“Families of Australians with significant intellectual disabilities are deeply frustrated by a system that can mount an argument based on rights, and yet, in the course of that argument deny the basic right of choice to our nation’s most vulnerable workers.

“These are our children, our family members. We are frustrated by the process, and lack of it, but we are fearless – not frightened – when fighting to protect our ADE’s. We know the value of jobs for these workers, especially when so many able-bodied workers cannot get jobs.

“We don’t talk about disability; we live it.” 


Wage Justice Campaign…….

17 February 2015: Update on Variation of Supported Employment Services Award 
United Voice, Health Services Union and National Peak Disability and Advocacy Organisations — Communique, Tuesday, 17 February 2015 Variation of Supported Employment Servces award. 

On 23rd December 2013, United Voice and the Health Services Union made a joint application to the Fair Work Commission to vary the Supported Employment Services Award 2010.This Award covers employees with disability working in Australian Disability Enterprises (ADEs, formerly known as Sheltered Workshops). The application was made following the decision by the Full Federal Court in Nojin v Commonwealth 
which found that the Business Services Wage Assessment Tool used to determine wages unfairly discriminated against workers with intellectual disability. The application also seeks to deal with the extent to which other Wage Assessment Tools listed in the Award are discriminatory against workers with disabilities.

On 20 June 2014 the full bench of the Fair Work Commission decided that in an effort to find a solution that there be a Conference of the parties led by Deputy President Booth. There has been a series of meetings held at the Fair Work Commission since 1 September 2014. Conference proceedings are conducted as a confidential process and without prejudice basis.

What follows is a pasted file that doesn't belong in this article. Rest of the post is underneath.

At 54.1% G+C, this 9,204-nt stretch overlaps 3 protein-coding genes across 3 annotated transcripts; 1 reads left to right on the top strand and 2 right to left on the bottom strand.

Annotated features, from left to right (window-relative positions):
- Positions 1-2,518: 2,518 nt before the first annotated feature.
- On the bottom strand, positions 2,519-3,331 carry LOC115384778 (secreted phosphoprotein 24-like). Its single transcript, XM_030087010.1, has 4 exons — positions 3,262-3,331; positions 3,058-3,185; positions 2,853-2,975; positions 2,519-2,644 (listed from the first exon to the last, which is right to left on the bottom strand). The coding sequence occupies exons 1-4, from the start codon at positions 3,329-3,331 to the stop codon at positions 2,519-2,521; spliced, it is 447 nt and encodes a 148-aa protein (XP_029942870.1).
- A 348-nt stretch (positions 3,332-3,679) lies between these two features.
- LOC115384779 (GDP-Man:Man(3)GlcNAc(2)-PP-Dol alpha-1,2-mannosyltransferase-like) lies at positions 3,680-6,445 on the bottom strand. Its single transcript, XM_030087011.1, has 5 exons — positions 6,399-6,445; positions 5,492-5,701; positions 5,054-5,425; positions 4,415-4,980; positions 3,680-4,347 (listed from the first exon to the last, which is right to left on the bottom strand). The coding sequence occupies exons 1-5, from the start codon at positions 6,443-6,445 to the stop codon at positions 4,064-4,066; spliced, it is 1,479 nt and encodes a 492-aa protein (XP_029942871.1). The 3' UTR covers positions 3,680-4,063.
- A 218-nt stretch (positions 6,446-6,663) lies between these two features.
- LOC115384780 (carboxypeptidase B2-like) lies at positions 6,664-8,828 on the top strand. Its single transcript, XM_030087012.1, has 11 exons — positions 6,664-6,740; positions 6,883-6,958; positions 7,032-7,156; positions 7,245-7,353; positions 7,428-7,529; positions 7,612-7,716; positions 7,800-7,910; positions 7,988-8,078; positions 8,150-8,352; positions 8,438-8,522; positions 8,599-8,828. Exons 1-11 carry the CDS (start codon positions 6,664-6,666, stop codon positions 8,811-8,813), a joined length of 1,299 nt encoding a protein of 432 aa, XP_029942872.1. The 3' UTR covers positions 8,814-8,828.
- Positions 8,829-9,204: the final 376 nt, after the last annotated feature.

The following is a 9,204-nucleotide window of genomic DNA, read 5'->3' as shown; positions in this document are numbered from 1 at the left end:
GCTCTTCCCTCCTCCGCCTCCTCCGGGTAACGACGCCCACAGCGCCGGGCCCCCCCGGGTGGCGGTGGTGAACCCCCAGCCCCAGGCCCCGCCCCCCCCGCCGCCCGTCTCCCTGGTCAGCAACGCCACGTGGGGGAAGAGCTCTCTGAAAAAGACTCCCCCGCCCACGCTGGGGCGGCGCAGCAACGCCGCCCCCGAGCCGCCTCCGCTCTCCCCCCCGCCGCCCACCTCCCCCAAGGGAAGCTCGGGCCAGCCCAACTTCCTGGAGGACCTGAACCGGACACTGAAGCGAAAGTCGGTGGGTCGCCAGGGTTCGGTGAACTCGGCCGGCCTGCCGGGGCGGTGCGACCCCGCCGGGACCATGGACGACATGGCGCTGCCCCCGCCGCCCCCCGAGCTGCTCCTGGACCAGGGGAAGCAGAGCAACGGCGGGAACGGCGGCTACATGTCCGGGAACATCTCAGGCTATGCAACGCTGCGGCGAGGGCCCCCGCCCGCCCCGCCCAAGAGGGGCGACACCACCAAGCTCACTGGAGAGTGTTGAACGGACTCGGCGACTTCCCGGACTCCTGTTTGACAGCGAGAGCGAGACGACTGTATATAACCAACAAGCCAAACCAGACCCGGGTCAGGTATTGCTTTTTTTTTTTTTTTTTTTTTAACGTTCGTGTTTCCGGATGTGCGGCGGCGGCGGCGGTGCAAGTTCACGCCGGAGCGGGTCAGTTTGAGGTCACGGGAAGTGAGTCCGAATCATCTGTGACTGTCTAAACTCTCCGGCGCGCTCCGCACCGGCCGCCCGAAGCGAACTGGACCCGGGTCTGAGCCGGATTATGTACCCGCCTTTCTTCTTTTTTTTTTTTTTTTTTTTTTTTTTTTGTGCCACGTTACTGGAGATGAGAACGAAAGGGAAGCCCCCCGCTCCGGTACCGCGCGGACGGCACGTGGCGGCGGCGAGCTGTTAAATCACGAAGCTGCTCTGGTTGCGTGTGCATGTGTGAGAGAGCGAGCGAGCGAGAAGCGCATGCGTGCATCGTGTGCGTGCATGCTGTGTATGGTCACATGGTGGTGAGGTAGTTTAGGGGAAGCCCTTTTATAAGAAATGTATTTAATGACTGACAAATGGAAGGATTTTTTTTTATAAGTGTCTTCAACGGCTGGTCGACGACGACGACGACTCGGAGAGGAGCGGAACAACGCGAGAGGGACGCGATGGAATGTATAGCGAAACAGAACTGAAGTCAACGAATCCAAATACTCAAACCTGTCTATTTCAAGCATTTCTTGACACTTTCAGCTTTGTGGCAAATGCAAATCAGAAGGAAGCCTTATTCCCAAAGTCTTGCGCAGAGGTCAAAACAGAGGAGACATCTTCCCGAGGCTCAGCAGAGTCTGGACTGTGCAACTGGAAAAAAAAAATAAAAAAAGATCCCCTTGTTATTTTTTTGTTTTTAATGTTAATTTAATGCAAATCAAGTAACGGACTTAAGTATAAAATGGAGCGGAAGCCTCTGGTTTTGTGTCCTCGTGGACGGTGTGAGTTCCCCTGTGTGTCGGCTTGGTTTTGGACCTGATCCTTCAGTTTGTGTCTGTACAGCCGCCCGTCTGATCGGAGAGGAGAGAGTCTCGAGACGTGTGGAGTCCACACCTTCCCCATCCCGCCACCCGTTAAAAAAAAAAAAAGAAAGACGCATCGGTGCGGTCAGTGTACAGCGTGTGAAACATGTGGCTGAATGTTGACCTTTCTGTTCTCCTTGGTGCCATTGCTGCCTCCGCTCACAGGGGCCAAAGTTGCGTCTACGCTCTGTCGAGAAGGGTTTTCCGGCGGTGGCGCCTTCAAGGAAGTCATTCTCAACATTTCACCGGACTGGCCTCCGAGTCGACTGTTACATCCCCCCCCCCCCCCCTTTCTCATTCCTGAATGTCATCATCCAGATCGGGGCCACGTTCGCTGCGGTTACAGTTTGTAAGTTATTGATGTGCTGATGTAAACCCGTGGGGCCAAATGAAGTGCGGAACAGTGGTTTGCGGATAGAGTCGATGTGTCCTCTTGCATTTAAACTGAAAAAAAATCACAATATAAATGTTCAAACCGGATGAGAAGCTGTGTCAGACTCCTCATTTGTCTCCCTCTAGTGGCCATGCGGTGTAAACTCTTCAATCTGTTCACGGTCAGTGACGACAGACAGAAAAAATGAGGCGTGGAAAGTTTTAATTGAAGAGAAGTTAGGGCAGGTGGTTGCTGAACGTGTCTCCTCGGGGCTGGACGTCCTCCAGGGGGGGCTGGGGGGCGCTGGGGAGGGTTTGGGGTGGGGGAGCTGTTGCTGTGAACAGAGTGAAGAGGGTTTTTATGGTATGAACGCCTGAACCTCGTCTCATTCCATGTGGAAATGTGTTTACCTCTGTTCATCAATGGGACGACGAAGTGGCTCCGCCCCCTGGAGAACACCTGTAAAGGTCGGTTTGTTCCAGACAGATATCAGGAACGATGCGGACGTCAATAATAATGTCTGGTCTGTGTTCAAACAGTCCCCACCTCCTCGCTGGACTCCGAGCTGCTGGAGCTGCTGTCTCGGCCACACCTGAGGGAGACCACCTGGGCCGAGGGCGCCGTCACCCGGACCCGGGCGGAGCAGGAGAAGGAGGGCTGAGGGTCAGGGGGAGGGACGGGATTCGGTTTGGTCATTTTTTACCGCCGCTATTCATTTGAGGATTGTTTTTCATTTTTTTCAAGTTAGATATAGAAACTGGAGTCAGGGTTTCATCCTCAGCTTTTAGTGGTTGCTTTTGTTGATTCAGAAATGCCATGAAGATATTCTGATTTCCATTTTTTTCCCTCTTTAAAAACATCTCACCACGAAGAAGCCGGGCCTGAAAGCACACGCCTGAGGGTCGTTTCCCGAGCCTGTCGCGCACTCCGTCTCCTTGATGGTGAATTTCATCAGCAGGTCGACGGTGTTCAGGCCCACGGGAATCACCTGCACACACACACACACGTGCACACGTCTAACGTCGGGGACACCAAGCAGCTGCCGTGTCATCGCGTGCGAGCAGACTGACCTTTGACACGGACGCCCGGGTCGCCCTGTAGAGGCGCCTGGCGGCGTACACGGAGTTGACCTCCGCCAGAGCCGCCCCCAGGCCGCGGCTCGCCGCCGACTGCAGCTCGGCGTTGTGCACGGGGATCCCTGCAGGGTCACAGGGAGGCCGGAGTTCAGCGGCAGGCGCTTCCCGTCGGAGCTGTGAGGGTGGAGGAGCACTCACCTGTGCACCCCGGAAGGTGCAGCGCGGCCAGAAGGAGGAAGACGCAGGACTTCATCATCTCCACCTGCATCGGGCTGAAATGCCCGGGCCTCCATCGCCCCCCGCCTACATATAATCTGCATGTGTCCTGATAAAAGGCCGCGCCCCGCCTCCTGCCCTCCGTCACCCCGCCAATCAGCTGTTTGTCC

On 16 February 2015 the parties agreed to conduct a study using the Supported Wage System with modification in a sample of ADEs. This will consider the impact of using historical productivity data on the productivity wage assessment rates of workers with disability. The parties will discuss the results of this study at the next scheduled meeting on Monday 27 April 2015.


The Guardian 26 March 2015:

During the caretaker period of the last election campaign the department of social services applied to the Human Rights Commission for a three-year exemption from the Disability Discrimination Act to give it time to develop a new, fair assessment tool. It was granted a single year, which expires in April.

Guardian Australia understands a new assessment tool is not yet ready, and the government is likely to have to ask the commission for more time. The decision would be taken by the full commission.

Innes, who was still a commissioner when last year’s decision was made, said “that decision set out a course of action the government needed to take ... I have not seen evidence they have done that, so I would have thought it would be difficult for them to argue that they should get a further extension.”

Innes said if the government did not get an extension, workers with disabilities could lodge complaints and possibly seek damages.

But Dr Ken Baker, the chief executive of National Disability Services said one year was always an unreasonable timeframe.

“A new tool is being developed under the guidance of the Fair Work Commission, and the government has provided money to develop and implement it, but it is technically challenging and it takes time,” he said.

He said about one third of disability organisations had already moved to different payment schemes. But if the commission did not grant the commonwealth an extension, many organisations would be in contravention of the act.

At the same time, the government has failed to pass legislation which offers employees with disabilities half the backpay to which they might be entitled, on the condition that they shun legal action designed to recover the full amount.

The bill implementing the back pay deal – the Business Services Wage Assessment Tool Payment Scheme Bill 2014 – was rejected by the Senate in November. It was to be voted on again this week but has now been dropped down the priority list and won’t be voted on until June. Crucial crossbenchers remain undecided…..